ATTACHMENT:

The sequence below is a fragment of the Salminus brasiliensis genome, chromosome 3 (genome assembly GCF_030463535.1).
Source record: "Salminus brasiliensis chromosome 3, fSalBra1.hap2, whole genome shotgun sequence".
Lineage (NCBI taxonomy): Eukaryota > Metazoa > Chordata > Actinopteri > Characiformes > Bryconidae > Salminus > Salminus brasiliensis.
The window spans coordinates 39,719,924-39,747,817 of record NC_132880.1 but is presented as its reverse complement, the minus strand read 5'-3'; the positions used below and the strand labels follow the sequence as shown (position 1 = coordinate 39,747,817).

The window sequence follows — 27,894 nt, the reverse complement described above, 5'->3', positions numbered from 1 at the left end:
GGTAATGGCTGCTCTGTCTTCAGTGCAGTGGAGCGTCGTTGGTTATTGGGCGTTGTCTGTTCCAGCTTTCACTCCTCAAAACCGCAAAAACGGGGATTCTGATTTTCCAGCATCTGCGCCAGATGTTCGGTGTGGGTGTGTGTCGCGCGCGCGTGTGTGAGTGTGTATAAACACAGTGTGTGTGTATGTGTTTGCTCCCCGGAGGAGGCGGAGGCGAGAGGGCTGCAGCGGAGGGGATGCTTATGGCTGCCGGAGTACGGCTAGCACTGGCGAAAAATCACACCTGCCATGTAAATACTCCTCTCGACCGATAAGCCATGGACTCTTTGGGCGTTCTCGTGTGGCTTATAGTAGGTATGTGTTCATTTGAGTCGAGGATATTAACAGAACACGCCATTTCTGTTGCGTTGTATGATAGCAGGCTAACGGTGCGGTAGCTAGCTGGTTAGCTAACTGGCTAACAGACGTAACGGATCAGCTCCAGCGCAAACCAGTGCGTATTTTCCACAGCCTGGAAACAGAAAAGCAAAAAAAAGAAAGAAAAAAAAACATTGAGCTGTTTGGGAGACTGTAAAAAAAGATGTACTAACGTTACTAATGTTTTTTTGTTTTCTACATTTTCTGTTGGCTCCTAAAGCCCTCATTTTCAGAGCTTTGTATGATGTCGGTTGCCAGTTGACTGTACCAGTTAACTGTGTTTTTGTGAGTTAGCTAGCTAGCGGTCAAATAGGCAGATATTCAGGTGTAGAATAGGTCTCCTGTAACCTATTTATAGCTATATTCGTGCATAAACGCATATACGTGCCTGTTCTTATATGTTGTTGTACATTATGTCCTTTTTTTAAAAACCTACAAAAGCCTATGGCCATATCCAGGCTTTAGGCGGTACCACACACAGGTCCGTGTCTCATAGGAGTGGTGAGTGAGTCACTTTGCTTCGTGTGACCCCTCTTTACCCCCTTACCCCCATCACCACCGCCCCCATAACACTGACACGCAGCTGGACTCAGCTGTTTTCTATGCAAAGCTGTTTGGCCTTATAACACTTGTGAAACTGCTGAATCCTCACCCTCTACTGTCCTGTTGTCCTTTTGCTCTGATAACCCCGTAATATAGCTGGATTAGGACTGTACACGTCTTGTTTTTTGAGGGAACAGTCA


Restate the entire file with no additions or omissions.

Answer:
The sequence below is a fragment of the Salminus brasiliensis genome, chromosome 3 (genome assembly GCF_030463535.1).
Source record: "Salminus brasiliensis chromosome 3, fSalBra1.hap2, whole genome shotgun sequence".
Lineage (NCBI taxonomy): Eukaryota > Metazoa > Chordata > Actinopteri > Characiformes > Bryconidae > Salminus > Salminus brasiliensis.
The window spans coordinates 39,719,924-39,747,817 of record NC_132880.1 but is presented as its reverse complement, the minus strand read 5'-3'; the positions used below and the strand labels follow the sequence as shown (position 1 = coordinate 39,747,817).

The window sequence follows — 27,894 nt, the reverse complement described above, 5'->3', positions numbered from 1 at the left end:
GGTAATGGCTGCTCTGTCTTCAGTGCAGTGGAGCGTCGTTGGTTATTGGGCGTTGTCTGTTCCAGCTTTCACTCCTCAAAACCGCAAAAACGGGGATTCTGATTTTCCAGCATCTGCGCCAGATGTTCGGTGTGGGTGTGTGTCGCGCGCGCGTGTGTGAGTGTGTATAAACACAGTGTGTGTGTATGTGTTTGCTCCCCGGAGGAGGCGGAGGCGAGAGGGCTGCAGCGGAGGGGATGCTTATGGCTGCCGGAGTACGGCTAGCACTGGCGAAAAATCACACCTGCCATGTAAATACTCCTCTCGACCGATAAGCCATGGACTCTTTGGGCGTTCTCGTGTGGCTTATAGTAGGTATGTGTTCATTTGAGTCGAGGATATTAACAGAACACGCCATTTCTGTTGCGTTGTATGATAGCAGGCTAACGGTGCGGTAGCTAGCTGGTTAGCTAACTGGCTAACAGACGTAACGGATCAGCTCCAGCGCAAACCAGTGCGTATTTTCCACAGCCTGGAAACAGAAAAGCAAAAAAAAGAAAGAAAAAAAAACATTGAGCTGTTTGGGAGACTGTAAAAAAAGATGTACTAACGTTACTAATGTTTTTTTGTTTTCTACATTTTCTGTTGGCTCCTAAAGCCCTCATTTTCAGAGCTTTGTATGATGTCGGTTGCCAGTTGACTGTACCAGTTAACTGTGTTTTTGTGAGTTAGCTAGCTAGCGGTCAAATAGGCAGATATTCAGGTGTAGAATAGGTCTCCTGTAACCTATTTATAGCTATATTCGTGCATAAACGCATATACGTGCCTGTTCTTATATGTTGTTGTACATTATGTCCTTTTTTTAAAAACCTACAAAAGCCTATGGCCATATCCAGGCTTTAGGCGGTACCACACACAGGTCCGTGTCTCATAGGAGTGGTGAGTGAGTCACTTTGCTTCGTGTGACCCCTCTTTACCCCCTTACCCCCATCACCACCGCCCCCATAACACTGACACGCAGCTGGACTCAGCTGTTTTCTATGCAAAGCTGTTTGGCCTTATAACACTTGTGAAACTGCTGAATCCTCACCCTCTACTGTCCTGTTGTCCTTTTGCTCTGATAACCCCGTAATATAGCTGGATTAGGACTGTACACGTCTTGTTTTTTGAGGGAACAGTCA